13:03 GMT06 March 2021
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    North Korea's purported hydrogen bomb test has prompted some American lawmakers to call for bolstering the US military presence in the Pacific and increasing investment in missile defense; curiously, America's influential defense contractors are among the politicians' top donors.

    There are many ways US defense contractors exert their influence over Washington's military policy; unsurprisingly, US arms industry lobbyists have grasped the opportunity to use North Korea's purported hydrogen bomb test to their advantage, liberal American journalist Lee Fang underscores.

    "Sen. Tom Cotton, R-Ark., released a statement calling for the country to 'reinvest in missile defense and our military presence in the Pacific.' Rep. Mike Rogers, R-Ala., called for Obama to 'dramatically enhance trilateral missile defense' and declared that Obama should deploy a Lockheed Martin missile defense system in South Korea. Raytheon and Lockheed Martin are among his top donors," Lee Fang narrates in his recent piece for The Intercept.

    The journalist focuses attention on the fact that since the early 1990s both US Republicans and Democrats have cited the threat of North Korea to increase military spending on a number of missile defense projects that later turned out to be glaring examples of government money waste.

    According to Fang, the defense contractors involved in these programs, in particular, Lockheed Martin, Boeing, and Raytheon, "have manipulated the politics around these programs by funding politicians, pundits, think tanks, and lobbyists behind the never-ending spiral of taxpayer spending."

    The journalist stressed that more than $50 billion has been wasted on ineffective missile defense programs, as a result of efforts which often began with banging the drums over the threat posed to the US by states such as North Korea.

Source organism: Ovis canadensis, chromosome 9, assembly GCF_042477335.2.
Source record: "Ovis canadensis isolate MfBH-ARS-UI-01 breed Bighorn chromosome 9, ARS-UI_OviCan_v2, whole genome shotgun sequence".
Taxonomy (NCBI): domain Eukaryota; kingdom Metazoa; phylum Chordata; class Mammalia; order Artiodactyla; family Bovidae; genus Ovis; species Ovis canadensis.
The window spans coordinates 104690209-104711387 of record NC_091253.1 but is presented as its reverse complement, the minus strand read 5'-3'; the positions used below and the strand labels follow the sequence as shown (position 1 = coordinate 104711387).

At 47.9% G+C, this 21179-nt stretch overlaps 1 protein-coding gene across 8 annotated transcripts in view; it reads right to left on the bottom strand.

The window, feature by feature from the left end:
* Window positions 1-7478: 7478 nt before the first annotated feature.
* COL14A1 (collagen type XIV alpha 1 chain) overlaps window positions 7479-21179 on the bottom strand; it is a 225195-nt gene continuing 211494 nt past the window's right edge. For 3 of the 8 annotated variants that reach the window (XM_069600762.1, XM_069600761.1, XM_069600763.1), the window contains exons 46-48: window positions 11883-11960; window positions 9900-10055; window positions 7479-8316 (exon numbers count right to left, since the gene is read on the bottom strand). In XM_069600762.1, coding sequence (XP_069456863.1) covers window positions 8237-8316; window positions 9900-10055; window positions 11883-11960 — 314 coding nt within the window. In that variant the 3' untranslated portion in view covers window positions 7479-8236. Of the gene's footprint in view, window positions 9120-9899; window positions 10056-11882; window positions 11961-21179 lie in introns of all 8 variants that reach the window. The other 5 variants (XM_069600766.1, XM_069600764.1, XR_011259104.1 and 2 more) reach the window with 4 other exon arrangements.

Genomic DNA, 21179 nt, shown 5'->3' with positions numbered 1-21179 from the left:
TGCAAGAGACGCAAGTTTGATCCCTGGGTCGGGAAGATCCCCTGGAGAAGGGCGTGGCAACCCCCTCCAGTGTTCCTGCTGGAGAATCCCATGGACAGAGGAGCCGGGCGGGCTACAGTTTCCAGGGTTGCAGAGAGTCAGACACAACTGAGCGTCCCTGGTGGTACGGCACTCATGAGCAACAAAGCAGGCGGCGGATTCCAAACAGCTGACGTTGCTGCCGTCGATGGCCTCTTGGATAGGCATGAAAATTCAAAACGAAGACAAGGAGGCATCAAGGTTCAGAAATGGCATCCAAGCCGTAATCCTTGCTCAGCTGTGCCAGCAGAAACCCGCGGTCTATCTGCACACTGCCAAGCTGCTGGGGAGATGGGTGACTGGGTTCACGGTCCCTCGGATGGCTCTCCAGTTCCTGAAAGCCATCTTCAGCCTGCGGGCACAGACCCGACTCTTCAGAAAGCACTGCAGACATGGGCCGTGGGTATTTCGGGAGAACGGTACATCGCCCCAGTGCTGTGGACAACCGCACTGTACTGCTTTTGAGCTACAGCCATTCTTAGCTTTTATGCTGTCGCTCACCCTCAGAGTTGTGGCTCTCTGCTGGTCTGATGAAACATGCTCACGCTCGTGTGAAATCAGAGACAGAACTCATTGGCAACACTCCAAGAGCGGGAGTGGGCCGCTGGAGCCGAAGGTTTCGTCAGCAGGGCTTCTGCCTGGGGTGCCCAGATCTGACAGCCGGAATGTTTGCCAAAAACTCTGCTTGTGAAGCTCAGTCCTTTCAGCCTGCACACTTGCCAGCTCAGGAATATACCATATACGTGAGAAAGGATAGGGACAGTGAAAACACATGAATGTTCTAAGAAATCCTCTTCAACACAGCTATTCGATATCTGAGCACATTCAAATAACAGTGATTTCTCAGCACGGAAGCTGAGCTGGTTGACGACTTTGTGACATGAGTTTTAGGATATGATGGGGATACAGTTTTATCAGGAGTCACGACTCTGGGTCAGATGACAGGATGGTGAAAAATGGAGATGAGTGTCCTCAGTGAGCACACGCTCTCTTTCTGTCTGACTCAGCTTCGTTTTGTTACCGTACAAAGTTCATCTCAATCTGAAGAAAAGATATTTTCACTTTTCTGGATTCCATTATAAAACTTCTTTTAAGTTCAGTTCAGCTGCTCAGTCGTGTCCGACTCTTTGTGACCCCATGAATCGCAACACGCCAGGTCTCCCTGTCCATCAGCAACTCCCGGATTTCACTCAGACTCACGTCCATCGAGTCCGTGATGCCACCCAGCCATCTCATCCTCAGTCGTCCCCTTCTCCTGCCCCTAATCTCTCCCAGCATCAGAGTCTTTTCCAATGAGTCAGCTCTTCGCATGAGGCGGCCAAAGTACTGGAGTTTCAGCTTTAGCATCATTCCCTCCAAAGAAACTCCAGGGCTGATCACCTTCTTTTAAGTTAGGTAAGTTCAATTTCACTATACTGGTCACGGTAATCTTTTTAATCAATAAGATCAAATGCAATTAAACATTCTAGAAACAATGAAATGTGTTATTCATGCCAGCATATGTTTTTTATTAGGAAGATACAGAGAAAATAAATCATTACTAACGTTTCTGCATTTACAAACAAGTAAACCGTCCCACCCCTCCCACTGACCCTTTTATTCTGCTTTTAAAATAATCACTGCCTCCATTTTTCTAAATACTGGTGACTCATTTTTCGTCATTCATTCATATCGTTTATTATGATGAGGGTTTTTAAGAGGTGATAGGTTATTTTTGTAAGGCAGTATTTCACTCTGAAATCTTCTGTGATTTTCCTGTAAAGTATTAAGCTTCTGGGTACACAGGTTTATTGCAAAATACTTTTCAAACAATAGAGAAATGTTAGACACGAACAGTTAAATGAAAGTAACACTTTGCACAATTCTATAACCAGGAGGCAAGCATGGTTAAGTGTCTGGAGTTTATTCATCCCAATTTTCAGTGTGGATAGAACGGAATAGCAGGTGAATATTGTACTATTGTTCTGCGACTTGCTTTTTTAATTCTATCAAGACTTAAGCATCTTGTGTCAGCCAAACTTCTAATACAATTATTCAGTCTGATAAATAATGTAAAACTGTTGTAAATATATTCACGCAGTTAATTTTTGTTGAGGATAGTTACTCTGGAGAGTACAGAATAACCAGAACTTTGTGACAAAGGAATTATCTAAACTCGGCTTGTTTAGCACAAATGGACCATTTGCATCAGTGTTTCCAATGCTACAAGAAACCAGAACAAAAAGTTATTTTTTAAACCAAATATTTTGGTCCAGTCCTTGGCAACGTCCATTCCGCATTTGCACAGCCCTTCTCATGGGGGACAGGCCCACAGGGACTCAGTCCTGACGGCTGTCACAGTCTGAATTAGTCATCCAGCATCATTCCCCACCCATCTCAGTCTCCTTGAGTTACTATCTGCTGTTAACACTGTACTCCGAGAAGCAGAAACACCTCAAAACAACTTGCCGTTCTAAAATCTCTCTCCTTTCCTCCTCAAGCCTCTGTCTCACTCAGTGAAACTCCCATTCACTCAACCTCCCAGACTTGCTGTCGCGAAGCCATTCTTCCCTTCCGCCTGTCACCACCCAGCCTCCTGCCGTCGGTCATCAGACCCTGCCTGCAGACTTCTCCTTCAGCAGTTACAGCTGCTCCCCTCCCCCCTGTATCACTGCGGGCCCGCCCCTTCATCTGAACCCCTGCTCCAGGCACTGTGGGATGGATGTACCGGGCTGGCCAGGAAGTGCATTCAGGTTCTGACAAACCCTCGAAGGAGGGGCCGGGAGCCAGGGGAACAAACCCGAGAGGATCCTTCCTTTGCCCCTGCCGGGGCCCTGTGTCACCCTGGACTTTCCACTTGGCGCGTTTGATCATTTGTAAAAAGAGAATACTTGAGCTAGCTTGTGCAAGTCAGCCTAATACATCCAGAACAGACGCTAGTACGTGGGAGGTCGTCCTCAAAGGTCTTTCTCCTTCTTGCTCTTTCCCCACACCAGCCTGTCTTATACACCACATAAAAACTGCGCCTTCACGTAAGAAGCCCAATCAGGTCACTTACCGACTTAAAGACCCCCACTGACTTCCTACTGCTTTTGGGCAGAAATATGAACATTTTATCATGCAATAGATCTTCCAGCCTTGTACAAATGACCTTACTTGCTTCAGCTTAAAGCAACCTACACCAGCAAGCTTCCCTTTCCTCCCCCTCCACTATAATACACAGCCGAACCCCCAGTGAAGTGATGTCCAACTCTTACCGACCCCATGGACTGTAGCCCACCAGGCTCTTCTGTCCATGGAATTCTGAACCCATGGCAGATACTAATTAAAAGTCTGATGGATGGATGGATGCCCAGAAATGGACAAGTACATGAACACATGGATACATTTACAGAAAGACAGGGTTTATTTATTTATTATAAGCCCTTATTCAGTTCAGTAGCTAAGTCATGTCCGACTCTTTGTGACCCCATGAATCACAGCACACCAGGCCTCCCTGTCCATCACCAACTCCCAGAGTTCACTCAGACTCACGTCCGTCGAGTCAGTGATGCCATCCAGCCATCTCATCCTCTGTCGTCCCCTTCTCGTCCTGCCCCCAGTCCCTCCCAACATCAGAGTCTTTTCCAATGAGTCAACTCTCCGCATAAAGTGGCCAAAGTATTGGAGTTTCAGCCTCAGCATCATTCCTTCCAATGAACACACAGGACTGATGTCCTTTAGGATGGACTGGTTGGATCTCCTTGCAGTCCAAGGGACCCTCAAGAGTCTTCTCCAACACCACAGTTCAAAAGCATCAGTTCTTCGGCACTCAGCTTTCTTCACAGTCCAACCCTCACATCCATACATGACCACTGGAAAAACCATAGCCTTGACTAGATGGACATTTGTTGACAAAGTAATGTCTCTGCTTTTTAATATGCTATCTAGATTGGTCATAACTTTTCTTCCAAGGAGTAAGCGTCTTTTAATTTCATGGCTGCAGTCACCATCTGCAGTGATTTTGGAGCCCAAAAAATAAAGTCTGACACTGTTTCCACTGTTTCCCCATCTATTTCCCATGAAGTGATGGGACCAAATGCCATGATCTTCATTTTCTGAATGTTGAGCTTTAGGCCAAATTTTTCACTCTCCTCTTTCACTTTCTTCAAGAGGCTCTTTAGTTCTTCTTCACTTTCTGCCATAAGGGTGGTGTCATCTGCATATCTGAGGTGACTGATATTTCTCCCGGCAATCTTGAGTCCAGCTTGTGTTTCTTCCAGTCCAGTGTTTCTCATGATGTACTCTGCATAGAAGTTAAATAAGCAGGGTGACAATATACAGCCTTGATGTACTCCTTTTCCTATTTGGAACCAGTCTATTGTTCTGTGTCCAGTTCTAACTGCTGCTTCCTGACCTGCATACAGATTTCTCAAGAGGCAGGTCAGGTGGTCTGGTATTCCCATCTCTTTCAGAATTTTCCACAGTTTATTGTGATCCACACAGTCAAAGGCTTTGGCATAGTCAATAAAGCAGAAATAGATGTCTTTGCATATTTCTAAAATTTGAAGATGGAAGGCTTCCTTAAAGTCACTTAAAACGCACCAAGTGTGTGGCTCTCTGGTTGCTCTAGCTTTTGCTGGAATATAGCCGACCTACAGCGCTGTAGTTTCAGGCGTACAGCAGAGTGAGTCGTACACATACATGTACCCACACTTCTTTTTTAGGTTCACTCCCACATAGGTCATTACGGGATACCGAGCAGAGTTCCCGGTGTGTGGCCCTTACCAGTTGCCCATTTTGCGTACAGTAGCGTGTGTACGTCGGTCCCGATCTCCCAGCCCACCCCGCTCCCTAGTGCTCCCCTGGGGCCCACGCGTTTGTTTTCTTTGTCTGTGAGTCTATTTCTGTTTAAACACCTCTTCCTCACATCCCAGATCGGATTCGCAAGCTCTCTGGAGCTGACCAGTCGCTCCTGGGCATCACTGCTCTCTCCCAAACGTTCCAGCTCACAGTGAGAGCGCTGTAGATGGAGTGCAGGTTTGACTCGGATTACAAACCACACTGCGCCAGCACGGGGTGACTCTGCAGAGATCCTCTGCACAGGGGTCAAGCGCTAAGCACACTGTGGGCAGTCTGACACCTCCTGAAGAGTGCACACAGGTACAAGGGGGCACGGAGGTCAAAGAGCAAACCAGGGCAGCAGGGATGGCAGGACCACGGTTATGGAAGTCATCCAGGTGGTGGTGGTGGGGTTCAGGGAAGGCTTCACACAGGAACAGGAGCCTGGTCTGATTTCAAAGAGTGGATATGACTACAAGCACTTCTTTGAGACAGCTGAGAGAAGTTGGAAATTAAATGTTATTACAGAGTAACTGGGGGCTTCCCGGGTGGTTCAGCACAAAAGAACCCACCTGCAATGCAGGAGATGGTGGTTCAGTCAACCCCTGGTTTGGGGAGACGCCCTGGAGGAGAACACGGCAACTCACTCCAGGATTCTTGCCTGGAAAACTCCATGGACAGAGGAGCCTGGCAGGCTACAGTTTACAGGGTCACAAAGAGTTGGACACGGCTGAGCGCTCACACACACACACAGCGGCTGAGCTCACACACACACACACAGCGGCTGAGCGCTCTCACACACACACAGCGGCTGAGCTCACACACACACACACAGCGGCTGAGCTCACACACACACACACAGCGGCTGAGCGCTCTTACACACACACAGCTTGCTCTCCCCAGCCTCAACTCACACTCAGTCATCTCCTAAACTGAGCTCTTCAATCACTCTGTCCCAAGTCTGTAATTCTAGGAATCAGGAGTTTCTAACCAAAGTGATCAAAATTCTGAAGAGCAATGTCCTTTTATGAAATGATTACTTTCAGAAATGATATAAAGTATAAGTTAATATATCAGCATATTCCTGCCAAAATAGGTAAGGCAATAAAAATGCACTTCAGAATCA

To illustrate his statement Fang refers to the Ground-based Midcourse Defense (GMD) system project managed by Raytheon and Boeing. The $40 billion system was supposed to counter missile threats from Pyongyang. Alas, a series of tests indicated that the GMD intercept systems failed consistently, the journalist emphasized, citing independent investigators from Los Angeles Times.

    Another investigation found an array of failed missile defense systems including a project aimed at destroying enemy missiles with infrared chemical lasers. Although the system fell short of the Pentagon's expectations and the project was eventually killed, Boeing, Northrop Grumman, and Lockheed Martin received around $5.3 billion for the program.

    One more startling example of government waste was the Sea-Based X-Band Radar project. Fang narrates that a floating radar was designed to detect enemy missile launches. Predictably, the project's major proponents cited the threat of North Korea in the first place. However, tests revealed that the radar had a limited field of vision and was highly vulnerable to corrosion at sea, the journalist elaborates.

    "The project, managed by Boeing Raytheon, cost $2.2 billion. The 'huge golf-ball-like radar craft' sat idle for months in Pearl Harbor as military planners figured out what to do with the enormous flop," Fang points out.

    It is no secret that "the biggest boosters" of these projects are funded by the contractors, which profit from the "missile defense boondoggles" no matter how ineffective they are.

    For instance, the two think tanks which are routinely beating the drums over North Korea's permanent threat are the Heritage Foundation and the American Enterprise Institute. Needless to say, both are funded by America's major military contractors specializing in missile defense programs.

    Indeed, "there are many ways contractors wield influence over the defense policy process," the journalist stressed.


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    South Korea, Democratic Republic of North Korea (DPRK), hydrogen bomb, missile defense systems, test, investigation, military, defense, threat, GMD missile defense system, American Enterprise Institute, Northrop Grumman, Raytheon, The Heritage Foundation, Pentagon, Boeing, Pacific, US
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